American Airlines believes in-seat entertainment screens are a technology without a future. So rather than install screens in the seats of its Boeing 737Max airplanes, the airline will offer passengers free entertainment they can watch on their mobile phones, tablets, and laptop computers.
The ADS-B Out rule takes effect January 1, 2020. If your airplane was originally certified without an electrical system, the rule doesn’t apply. But what if that same aircraft subsequently had batteries and an electrical starter installed?
POTUS vacations at his Mar-a-Lago estate in Palm Beach. About 8 miles away is the Palm Beach County Park Airport, also called Lantana Airport. County commissioners are learning that they’ll have to abide by the wishes of the Secret Service, and they are worried about the financial impact of operating restrictions.
A Pentagon review of the capabilities and cost of two aircraft has been ordered by Defense Secretary James Mattis. He wants to compare the Lockheed Martin F-35C Lightning II Joint Strike Fighter and an upgraded version of the Boeing F/A-18 E/F Super Hornet.
The Ohio State University’s Center for Aviation Studies, a student pilot killed under mysterious circumstances, new wings for F-15C/Ds, new airline regulations, Bombardier layoffs, seat assignments by passenger size, hot props, airshow and air race reports, and a paint job that fails as a conspiracy theory.
Martin Rottler, M.S., CFI, is a Lecturer and the Industry Relations Coordinator for the Ohio State University’s Center for Aviation Studies in Columbus, OH.
Martin explains the degree programs offered for students seeking professional pilot, management, operations, airport planning, or airport management careers. We discuss the passion for aviation that students have today, the cost of education and flight training, the pilot shortage, and accumulating hours with activities such as giving flight instruction, flying 135 cargo, and skydiving operations. Martin talks about efforts to increase student diversity, as well as pilot cadet programs in conjunction with airlines. These offer several benefits to students, including tuition reimbursement, airline company introductions, ground school, and social events.
As a lecturer, Martin is primarily responsible for teaching several courses a semester and advising students. As the Center’s Industry Relations Coordinator, Martin is the primary point of contact for the program’s industry partners across all facets of the aviation industry, including airlines, business aviation, and airports.
Martin brings a variety of aviation experiences to his teaching, having worked in Corporate Flight Operations for Cirrus Aircraft in Duluth, MN and in Flight Operations Quality Assurance at Korean Air in Seoul, South Korea. He currently holds a Commercial Pilot certificate, an Instrument Rating and is a Certified Flight Instructor.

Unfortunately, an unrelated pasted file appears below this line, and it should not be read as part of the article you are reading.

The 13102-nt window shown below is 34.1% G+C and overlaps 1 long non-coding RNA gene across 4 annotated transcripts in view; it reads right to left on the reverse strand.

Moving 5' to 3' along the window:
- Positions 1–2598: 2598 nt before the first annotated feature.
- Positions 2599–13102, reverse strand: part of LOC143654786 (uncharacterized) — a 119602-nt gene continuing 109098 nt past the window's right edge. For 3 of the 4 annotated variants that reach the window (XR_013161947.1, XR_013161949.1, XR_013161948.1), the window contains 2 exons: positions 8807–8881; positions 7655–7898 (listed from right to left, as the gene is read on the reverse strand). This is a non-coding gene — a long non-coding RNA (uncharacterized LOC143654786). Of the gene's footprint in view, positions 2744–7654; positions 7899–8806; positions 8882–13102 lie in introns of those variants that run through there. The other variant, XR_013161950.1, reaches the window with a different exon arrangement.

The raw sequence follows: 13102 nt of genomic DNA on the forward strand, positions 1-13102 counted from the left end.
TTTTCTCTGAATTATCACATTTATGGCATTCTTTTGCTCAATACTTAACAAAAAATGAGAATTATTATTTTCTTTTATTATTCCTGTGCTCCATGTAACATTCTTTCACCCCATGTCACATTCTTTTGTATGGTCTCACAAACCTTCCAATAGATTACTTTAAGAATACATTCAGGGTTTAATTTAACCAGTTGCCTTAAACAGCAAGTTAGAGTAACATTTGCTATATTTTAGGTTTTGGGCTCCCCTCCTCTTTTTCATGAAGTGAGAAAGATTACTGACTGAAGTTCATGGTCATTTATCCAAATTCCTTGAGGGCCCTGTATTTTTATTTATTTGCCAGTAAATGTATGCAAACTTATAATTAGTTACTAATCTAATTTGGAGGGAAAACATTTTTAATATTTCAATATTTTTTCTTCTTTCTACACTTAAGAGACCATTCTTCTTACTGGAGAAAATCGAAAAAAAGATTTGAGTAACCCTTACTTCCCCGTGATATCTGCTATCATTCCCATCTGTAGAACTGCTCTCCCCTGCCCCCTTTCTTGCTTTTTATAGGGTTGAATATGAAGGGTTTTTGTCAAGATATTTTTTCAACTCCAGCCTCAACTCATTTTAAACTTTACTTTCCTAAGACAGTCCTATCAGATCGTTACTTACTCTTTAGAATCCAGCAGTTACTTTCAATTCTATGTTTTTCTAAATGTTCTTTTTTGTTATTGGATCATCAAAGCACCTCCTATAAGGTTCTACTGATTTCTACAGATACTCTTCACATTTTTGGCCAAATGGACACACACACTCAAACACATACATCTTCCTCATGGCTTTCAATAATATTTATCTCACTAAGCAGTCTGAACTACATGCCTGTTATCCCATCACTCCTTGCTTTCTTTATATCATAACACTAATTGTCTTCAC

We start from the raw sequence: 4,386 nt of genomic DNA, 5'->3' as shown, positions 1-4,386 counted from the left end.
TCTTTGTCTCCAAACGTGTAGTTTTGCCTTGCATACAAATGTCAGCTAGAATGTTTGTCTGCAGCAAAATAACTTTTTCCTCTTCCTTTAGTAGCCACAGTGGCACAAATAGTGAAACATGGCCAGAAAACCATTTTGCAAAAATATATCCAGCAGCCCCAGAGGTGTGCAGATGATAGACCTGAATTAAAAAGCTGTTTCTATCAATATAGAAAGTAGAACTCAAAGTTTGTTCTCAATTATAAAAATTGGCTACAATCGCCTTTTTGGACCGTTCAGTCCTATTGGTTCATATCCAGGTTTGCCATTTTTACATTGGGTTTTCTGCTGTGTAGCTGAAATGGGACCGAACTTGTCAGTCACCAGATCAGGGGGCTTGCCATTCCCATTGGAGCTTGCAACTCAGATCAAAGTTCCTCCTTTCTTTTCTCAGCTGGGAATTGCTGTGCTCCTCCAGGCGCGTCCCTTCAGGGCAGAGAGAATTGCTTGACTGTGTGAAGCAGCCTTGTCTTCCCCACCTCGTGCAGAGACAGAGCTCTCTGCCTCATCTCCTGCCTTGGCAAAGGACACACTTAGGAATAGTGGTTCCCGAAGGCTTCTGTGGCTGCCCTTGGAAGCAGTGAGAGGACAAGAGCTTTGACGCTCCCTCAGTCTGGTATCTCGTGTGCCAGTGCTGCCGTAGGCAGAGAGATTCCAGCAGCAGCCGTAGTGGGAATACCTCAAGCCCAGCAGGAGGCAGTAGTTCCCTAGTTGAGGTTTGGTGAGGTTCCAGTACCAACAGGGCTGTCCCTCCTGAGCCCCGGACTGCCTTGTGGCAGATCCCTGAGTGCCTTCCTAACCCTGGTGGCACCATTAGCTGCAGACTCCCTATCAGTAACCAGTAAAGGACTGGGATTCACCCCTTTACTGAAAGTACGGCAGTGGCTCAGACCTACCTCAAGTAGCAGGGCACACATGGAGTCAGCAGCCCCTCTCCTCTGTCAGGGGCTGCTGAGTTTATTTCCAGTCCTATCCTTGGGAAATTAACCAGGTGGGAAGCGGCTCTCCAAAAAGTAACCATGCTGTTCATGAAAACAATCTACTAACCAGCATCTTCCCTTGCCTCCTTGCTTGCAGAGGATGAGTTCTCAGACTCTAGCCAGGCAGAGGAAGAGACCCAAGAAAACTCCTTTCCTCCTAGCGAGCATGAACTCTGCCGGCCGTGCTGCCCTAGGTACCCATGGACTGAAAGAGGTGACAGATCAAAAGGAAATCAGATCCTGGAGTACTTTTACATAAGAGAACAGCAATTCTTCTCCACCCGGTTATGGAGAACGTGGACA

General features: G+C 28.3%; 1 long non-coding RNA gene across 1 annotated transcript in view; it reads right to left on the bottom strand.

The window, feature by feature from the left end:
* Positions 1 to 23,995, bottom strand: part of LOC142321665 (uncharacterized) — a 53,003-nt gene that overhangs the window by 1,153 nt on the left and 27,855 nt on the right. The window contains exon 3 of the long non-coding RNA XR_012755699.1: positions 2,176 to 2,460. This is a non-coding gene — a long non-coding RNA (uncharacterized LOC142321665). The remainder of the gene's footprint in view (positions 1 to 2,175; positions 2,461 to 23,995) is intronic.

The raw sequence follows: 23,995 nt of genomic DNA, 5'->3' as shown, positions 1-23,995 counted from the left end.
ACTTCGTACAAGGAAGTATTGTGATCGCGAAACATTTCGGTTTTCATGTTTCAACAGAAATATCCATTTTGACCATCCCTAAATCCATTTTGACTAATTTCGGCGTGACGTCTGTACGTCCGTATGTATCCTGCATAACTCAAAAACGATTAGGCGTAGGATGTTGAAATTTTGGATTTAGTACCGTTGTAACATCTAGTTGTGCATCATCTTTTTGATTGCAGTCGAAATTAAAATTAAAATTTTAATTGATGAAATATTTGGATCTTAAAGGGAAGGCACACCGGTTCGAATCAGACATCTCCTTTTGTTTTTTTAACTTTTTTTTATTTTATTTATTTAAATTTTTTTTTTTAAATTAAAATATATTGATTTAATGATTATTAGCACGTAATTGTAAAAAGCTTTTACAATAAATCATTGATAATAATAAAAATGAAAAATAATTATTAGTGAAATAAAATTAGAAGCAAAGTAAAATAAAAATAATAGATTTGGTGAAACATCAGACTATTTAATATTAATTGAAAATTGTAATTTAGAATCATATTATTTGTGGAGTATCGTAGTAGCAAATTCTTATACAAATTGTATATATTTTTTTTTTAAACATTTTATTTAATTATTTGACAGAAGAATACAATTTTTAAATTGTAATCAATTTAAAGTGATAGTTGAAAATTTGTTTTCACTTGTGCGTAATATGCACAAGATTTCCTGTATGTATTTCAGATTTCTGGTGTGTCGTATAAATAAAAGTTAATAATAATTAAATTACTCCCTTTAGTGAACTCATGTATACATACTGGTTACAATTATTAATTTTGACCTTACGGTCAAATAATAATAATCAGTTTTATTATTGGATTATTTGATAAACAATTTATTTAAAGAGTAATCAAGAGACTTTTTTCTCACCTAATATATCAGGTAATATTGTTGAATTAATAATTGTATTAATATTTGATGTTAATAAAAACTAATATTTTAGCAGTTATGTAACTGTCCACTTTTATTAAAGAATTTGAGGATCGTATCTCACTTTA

Student pilot Feras M. Freitekh, a Jordanian national, was killed and his instructor, Arian Prevalla injured when their twin-engine Piper PA-34 crashed on Main Street, in East Hartford, Connecticut. The crash site is directly across the street from Pratt & Whitney. Reportedly, Freitekh was arguing with his instructor before the flight.
In 2005, an airplane crashed after an engine failure, killing the pilot. His spouse sued the engine manufacturer, claiming a carburetor design defect. In 2014, a U.S. District Court found that there was no design defect in the carburetor because the engine was certified and approved by the FAA. A U.S. Court of Appeals reversed the decision in April 2016, ruling that FAA certification of the engine did not mean there was no design defect, and the FAA does not preempt state law standards of care as far as aviation products liability goes.
Federal complaints against Hawaiian Airlines claimed the airline practice of assigning seats only at the terminal discriminated against Samoans. The complaint has been denied and Hawaiian will continue the policy on flights between Honolulu and American Samoa.
The Airplane of the Week
This week, the conspiracy theorists came out to play. VFC-12 debuted a new camouflage scheme, based on the SU-34 Fullbacks seen in action over Syria. Photos of the new camo appeared first on Facebook, on a page that is dedicated to Adversary and Aggressor aircraft. The photos were then somehow hijacked into a story about the U.S. planning a “false flag” operation in Syria.
Photo by David Vanderhoof.
Ted attended the Red Bull Air Race in Indianapolis and sent us a great audio report.
Race plane, airliner, and helicopter at the Red Bull air race. Can you spot all three? Photo by Ted.
Max Flight was a guest on the FS In Focus podcast with host Nicolas Jackson. The show aired live on Sky Blue Radio on October 15th, 2016. The episode starts with Capt. Nick from the Airline Pilot Guy podcast, then Max comes in at 1:03:00 talking jet engine technology. Tracy Shiffman from VATSIM’s Worldflight charity group starts at 1:42:00.
Brian has been traveling quite a bit lately, including to Singapore and Hong Kong. He did manage to see the last flight of the Cathay 747.
Huntington Beach Airshow
Back in California, Brian caught the Huntington Beach Airshow and recorded an interview with Staff Sgt Danny Wolfram of the United States Air Force. He was entertained by the “Screamin Sasquatch,” a biplane with a jet engine.